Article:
I write this at the risk that someone is going to misunderstand me and say, “Not everything is about race! It’s 2014!”. Before they do that, I would like clarify that I don’t think everything is about race. There’s also socio-economic class, physical ability, gender and sexual orientation to consider. However, the way race relations were set up historically still affects society today. For instance, since “democracy”, not much has changed in South Africa in terms of wealth distribution. Despite the rise of a black elite, the majority of wealth is still in the hands of white people**. This might just be a coincidence but it also might have something to do with decades of apartheid legislation favouring white people. The majority of poor people in South Africa today are black. That’s why we still have university admission policies that acknowledge race and Black Economic Empowerment. 20 years later, the scales have not yet been balanced. On an institutional level, we can’t attain economic justice without acknowledging the influence of race.
Lean into the discomfort
I get the sense that when 1994 happened, there was so much shame/guilt in recognizing the *atrocities* of apartheid that people just wanted to not think about it. This is understandable. Talking about race is uncomfortable, but we have to get uncomfortable to progress. The women who dressed in blackface at the University of Pretoria, I would like to think, had no idea blackface was racist until they were all over the news and getting suspended from their residences. Assuming they were not deliberately attempting to be racist, they could perhaps have avoided that situation by engaging beforehand in some uncomfortable discussions about race.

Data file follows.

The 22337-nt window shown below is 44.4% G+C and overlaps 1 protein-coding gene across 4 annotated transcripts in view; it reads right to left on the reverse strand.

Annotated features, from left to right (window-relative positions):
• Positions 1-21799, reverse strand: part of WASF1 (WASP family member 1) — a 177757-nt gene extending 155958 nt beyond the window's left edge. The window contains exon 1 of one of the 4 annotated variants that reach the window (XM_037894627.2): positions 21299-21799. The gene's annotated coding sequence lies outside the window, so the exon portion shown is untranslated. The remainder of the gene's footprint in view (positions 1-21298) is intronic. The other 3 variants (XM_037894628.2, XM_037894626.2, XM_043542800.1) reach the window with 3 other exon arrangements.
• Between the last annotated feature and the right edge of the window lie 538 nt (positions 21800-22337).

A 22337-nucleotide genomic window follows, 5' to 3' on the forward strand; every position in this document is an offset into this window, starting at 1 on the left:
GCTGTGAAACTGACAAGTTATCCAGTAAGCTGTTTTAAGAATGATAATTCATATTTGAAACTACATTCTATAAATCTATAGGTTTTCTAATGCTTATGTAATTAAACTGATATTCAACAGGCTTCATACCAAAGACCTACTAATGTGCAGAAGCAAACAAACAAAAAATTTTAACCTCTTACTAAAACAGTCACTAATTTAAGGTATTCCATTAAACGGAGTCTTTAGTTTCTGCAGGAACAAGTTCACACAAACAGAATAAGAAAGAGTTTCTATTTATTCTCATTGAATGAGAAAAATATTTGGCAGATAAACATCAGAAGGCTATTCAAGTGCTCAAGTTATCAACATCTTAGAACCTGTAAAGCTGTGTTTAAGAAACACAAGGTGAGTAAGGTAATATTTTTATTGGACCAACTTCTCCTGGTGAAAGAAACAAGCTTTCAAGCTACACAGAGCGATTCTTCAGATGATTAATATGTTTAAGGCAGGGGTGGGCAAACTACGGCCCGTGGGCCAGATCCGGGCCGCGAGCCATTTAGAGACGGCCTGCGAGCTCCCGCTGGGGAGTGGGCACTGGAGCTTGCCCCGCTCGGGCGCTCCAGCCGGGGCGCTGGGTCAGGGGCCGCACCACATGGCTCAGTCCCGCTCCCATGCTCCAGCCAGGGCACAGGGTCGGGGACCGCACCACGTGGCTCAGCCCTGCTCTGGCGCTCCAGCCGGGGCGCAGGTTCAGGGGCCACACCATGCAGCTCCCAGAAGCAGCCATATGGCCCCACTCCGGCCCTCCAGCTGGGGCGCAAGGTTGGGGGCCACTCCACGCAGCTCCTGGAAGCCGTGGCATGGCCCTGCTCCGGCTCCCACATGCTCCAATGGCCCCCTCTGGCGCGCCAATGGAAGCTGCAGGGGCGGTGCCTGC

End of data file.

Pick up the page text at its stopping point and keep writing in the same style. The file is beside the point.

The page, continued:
Moving towards a deeper understanding
There was a lot of shock and anger when the pictures of the UP students in blackface went viral. We are so incensed when “racists” are revealed to us. Unfortunately, this type of reaction is unhelpful as it scapegoats the people who get caught. It makes racism seem like something only perpetuated by those 2 UP students, that one random guy on twitter and the unknowns in News24 comments section. Everyone else moves on with their life, not having to interrogate their own prejudices. Scapegoating skews the problem in such a way that if you don’t get caught being racist, you can think, “Well, at least I didn’t put on blackface. I’m probably okay”. This makes me wonder how many people thought blackface was chilled before that story made the headlines. Do they understand why blackface is wrong or are they just going to avoid blackface so that they don’t get in trouble? This is why dialogue is needed.
The power of ideas
Like most other forms of oppression, racism is maintained by ideas that individuals hold, which infiltrate institutions. State-implemented racism might have been disbanded, but you don’t change a nation’s ideology by changing the law. After the law changes, the ideology remains and has to be fought as well. As T. O. Molefe succinctly put it,
* EDIT:Original version of this post inaccurately referred to rainbow-nationism
**This is not to say that all white people are always rich, obviously.